Date of Award

Winter 12-31-2023

Document Type


Degree Name

Doctor of Philosophy in Industrial/Organizational Psychology (PhD)


Industrial/Organizational Psychology

First Advisor/Committee Member

Paul Yost

Second Advisor/Committee Member

Mike Yoder

Third Advisor/Committee Member

Matt Magill


Shared Leadership, Buy/Make Strategy, Make/Buy Strategy, Team Composition, Team Leadership, Build versus Buy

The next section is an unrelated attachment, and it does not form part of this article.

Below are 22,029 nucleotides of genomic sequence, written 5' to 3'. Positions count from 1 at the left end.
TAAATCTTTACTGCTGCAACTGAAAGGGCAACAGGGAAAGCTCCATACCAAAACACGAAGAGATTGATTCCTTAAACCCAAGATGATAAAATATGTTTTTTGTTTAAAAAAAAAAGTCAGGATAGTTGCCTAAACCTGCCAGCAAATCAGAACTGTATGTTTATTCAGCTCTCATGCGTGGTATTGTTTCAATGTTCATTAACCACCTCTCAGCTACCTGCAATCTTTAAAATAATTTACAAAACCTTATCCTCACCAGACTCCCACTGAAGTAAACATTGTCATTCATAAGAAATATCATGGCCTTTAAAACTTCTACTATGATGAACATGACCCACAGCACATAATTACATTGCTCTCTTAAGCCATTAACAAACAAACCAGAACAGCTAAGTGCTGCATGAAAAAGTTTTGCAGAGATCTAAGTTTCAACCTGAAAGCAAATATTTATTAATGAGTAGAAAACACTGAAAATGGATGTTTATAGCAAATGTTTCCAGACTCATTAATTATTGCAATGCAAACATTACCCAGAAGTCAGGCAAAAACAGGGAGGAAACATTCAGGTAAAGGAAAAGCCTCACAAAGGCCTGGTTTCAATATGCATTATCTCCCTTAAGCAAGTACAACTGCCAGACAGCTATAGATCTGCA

The study of shared leadership is growing to address the challenges faced in an increasingly dynamic and interdependent workplace. Shared leadership under the right conditions has been found to be related to team adaptability, creativity, and effectiveness. However, there is growing research on the conditions that limit or enhance the effectiveness of shared leadership. Specifically, it was proposed that teams which are more made than bought (internally developed) should adopt a shared leadership model. In contrast, teams that are more bought than made (developed externally) should use a traditional hierarchical team leadership model. Using data from the National Basketball Association (NBA, 240 teams from 2014-2021)), the study found negative relationships between a team’s buy/make ratio and team effectiveness; that is, teams purchasing talent tended to perform better. The study also found negative relationships between shared leadership and team effectiveness; that is teams that exhibited non-shared leadership systems tended to perform better. Proposed interaction effects (buy/make and shared leadership decentralization) were found for team performance (offensive efficiency and defensive efficiency) with the best teams adopting a buy strategy and adopting non-shared leadership models. Post-hoc interactions effects for failed shared leadership density and buy/make were found for defensive efficiency and winning percentage with the best teams adopting a buy strategy and high failed shared leadership density. The failed shared leadership decentralization and buy/make interaction also significantly predicted offensive efficiency with the best teams adopting a buy strategy and centralizing failures. Thus, within this high-performance team environment, teams constructed with more buy players performed better, non-shared leadership systems were higher performing; and when teams are more made than bought, limiting shared leadership actions that fail is preferred. Theoretical and practical implications for shared leadership and talent acquisition are discussed including a call for future research to explore the boundary conditions in the use of shared leadership and further explore the buy/make team construction strategy.